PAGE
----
Chief Fire Officer Paul Duffy told a meeting of the Athenry Oranmore Municipal District this week that they hoped to have a contractor appointed by the end of October, with works to get underway soon afterwards.
“We have worked very hard to get this project to a tangible position and it’s great that the ‘Part 8’ planning application [one which requires a vote by councillors] has been adopted today,” said Mr Duffy.
“This will hopefully get underway this year and we can move on to other stations [in the county], with another one planned for next year and another the year after,” he added.
The plans include the construction of a 361 square metre fire station with finishing materials common to the area which ‘will link the development on the site to the context overall’.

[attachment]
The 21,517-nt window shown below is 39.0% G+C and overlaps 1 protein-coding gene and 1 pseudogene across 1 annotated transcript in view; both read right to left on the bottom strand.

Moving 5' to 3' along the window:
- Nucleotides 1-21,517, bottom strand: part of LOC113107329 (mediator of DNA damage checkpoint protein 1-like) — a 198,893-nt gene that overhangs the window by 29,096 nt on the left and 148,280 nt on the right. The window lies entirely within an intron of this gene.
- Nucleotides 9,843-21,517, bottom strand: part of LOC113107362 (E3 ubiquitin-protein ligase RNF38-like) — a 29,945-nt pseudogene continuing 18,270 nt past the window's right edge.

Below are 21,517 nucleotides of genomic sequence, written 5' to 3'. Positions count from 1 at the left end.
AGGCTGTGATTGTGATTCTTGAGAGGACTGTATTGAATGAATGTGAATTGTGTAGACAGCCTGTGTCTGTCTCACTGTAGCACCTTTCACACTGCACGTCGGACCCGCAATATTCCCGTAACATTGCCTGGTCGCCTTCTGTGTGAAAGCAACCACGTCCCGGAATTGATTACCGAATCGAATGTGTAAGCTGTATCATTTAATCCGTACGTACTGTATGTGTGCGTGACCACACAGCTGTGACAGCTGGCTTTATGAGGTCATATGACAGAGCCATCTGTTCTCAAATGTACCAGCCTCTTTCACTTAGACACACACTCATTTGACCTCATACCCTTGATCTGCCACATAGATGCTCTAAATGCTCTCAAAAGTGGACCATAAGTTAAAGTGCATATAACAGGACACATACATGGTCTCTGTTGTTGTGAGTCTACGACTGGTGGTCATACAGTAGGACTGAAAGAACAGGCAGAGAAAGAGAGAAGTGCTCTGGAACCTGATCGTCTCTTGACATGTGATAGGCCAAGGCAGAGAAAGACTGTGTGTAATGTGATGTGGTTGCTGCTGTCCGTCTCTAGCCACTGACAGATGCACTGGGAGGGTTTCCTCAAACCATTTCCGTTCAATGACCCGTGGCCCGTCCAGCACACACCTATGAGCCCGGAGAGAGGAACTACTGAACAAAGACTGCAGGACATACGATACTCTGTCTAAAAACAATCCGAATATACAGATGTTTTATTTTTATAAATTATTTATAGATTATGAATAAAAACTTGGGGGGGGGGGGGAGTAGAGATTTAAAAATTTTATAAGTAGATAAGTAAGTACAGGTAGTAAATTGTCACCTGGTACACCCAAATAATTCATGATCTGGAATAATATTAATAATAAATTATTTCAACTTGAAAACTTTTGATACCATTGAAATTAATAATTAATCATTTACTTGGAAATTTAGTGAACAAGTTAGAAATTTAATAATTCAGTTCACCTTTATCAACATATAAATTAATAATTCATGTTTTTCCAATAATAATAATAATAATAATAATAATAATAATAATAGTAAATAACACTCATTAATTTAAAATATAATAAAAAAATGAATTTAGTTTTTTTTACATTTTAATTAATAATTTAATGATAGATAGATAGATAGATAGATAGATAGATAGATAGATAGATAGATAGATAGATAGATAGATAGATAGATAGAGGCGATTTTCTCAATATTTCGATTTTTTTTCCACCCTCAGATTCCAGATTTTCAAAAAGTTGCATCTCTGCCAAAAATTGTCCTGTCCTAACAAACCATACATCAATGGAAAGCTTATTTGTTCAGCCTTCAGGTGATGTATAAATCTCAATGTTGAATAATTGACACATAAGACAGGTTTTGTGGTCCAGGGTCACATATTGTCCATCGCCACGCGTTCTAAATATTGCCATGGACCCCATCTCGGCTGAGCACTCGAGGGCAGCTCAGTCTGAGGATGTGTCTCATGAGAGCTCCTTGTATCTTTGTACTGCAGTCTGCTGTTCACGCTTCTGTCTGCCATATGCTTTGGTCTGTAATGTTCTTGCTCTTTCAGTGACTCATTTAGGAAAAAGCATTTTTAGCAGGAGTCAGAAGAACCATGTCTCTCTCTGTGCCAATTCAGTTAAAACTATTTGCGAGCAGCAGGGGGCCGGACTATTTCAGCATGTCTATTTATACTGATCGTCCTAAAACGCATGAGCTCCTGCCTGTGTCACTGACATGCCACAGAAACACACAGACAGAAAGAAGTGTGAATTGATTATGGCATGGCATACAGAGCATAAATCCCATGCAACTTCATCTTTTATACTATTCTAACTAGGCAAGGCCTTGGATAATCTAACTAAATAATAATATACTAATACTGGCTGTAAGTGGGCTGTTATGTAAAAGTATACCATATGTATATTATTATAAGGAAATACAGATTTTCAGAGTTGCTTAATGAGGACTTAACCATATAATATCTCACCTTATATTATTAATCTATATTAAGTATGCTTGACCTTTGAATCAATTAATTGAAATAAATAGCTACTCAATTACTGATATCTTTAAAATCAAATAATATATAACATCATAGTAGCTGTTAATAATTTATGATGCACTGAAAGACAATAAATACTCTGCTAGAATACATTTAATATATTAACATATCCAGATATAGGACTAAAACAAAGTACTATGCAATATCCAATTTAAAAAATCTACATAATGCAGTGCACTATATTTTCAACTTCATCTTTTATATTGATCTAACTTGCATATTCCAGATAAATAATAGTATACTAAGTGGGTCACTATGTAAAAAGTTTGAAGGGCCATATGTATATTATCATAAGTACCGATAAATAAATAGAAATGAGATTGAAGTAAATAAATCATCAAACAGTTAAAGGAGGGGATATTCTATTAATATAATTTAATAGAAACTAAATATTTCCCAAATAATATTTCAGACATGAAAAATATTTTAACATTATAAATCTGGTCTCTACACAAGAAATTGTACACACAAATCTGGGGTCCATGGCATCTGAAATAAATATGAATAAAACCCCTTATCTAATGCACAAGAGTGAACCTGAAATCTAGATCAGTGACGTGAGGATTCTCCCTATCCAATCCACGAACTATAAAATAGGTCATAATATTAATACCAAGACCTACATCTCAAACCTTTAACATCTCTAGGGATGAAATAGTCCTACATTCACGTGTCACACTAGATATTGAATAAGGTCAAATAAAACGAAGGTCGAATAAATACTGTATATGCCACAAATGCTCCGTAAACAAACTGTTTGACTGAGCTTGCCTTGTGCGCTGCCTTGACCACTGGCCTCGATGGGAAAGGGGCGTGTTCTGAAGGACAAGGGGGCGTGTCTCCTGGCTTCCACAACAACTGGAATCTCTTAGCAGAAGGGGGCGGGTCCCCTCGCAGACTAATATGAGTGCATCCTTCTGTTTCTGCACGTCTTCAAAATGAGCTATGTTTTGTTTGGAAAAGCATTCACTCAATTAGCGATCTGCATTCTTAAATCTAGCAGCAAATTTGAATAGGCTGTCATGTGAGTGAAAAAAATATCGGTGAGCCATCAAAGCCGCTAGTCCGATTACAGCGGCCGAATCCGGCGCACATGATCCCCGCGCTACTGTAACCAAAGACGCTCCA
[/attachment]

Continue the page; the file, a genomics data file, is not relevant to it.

Permission has been granted from the IDA, which owns the site, for Galway County Council to proceed with the development on their lands.
The meeting heard that consideration had been given to the sightlines for exiting fire trucks and that amendments had been made to the original plans to ensure they were adequate.
Local area councillor Gabe Cronnelly (Ind) said the progression of a new fire station for the town was hugely welcome, adding that it had been years in the making.
“We have to give huge credit to Paul Duffy who pursued this. Athenry is one of the busiest stations in the county. We secured an extension for the existing station six years ago and when the Department was granting that, they could see that, from the amount of calls it was getting, that a new station was justified,” said Cllr Cronnelly.
Cllr Shelly Herterich Quinn (FF) said she was ‘delighted’ that the area’s representatives had given the proposal their unanimous backing.
Plan for ‘world-class’ campus with potential for 10,000 jobs at Galway Airport